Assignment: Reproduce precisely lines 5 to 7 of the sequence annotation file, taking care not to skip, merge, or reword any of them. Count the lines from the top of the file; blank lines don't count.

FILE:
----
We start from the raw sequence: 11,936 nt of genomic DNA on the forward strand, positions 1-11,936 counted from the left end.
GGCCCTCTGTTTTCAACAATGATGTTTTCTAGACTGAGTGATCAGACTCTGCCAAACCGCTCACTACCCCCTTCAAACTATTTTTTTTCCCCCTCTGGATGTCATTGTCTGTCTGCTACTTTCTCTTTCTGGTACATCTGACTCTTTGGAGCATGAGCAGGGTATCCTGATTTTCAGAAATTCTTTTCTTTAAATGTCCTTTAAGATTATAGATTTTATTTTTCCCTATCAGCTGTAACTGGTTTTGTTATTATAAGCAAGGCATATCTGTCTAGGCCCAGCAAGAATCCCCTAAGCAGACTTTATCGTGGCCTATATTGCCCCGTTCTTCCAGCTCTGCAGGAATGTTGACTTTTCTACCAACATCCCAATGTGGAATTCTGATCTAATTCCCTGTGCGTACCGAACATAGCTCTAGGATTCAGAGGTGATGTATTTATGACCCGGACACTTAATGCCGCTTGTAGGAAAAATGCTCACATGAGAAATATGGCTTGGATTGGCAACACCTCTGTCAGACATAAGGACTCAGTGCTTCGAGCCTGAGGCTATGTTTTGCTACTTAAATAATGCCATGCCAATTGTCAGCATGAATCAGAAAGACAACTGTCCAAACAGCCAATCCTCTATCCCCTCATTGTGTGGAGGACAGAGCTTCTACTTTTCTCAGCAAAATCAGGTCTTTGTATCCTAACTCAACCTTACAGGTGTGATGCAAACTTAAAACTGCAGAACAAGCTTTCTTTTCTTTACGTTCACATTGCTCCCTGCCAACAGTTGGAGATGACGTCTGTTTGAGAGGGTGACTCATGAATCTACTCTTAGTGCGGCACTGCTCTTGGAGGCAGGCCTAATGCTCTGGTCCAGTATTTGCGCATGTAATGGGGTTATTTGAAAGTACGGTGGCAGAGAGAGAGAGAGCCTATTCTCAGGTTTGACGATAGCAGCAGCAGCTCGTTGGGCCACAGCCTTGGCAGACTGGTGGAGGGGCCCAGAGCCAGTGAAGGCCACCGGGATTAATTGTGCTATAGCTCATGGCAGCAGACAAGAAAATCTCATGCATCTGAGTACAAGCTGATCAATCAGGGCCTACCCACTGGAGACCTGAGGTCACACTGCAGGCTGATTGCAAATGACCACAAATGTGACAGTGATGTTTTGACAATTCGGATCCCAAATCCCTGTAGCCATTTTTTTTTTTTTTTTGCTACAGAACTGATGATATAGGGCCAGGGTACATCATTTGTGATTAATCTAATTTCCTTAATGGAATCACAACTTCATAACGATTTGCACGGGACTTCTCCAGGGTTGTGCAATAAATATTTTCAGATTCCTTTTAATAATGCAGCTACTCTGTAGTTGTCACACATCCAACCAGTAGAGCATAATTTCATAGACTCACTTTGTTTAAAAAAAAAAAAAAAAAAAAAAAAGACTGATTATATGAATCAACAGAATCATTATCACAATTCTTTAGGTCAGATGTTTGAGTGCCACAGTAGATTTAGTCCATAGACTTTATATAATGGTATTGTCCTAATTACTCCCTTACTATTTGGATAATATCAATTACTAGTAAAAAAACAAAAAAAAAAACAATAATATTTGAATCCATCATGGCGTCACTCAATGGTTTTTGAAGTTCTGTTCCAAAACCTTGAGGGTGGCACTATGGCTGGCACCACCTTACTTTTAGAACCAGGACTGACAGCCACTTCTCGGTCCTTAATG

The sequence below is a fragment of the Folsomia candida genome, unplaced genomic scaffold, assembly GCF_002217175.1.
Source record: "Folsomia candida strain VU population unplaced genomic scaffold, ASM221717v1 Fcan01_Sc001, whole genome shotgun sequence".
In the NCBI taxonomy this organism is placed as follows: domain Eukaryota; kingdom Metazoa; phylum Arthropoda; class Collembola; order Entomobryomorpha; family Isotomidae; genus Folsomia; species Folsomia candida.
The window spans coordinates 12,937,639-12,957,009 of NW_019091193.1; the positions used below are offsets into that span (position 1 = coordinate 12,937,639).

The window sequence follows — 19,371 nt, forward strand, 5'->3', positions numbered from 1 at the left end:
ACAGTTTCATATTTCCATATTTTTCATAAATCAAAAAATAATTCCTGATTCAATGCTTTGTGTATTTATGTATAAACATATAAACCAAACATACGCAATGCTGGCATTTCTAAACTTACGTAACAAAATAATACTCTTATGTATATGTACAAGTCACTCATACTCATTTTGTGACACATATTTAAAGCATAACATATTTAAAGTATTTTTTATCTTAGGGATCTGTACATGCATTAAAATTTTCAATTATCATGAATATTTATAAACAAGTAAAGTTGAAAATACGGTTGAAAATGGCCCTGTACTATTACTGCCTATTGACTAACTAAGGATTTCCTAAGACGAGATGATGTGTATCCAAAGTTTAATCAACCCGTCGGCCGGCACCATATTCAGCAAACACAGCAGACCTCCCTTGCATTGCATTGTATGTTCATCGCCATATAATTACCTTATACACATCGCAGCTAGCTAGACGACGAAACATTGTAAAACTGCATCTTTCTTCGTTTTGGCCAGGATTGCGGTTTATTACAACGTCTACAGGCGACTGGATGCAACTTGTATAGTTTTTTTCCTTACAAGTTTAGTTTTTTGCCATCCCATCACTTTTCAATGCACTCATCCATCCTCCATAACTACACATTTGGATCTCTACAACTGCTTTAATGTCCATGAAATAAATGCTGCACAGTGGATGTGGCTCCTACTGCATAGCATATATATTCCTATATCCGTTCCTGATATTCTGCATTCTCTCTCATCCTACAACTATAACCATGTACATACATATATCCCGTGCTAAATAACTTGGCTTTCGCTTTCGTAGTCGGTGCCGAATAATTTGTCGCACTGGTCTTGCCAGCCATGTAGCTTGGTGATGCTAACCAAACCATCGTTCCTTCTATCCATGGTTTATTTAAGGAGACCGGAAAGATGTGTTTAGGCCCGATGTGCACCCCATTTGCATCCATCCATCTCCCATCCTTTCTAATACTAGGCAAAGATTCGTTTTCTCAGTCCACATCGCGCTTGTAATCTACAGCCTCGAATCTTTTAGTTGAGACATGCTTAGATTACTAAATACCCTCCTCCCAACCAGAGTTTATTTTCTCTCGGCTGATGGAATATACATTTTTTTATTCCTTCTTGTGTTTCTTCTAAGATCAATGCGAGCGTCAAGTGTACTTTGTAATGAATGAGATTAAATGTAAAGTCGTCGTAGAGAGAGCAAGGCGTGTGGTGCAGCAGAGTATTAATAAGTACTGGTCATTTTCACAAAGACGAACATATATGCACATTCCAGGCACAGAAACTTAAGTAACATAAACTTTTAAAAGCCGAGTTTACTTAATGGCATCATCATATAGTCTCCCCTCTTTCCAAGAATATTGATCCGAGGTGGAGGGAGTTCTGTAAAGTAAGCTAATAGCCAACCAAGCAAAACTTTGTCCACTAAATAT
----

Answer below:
In the NCBI taxonomy this organism is placed as follows: domain Eukaryota; kingdom Metazoa; phylum Arthropoda; class Collembola; order Entomobryomorpha; family Isotomidae; genus Folsomia; species Folsomia candida.
The window spans coordinates 12,937,639-12,957,009 of NW_019091193.1; the positions used below are offsets into that span (position 1 = coordinate 12,937,639).

The window sequence follows — 19,371 nt, forward strand, 5'->3', positions numbered from 1 at the left end: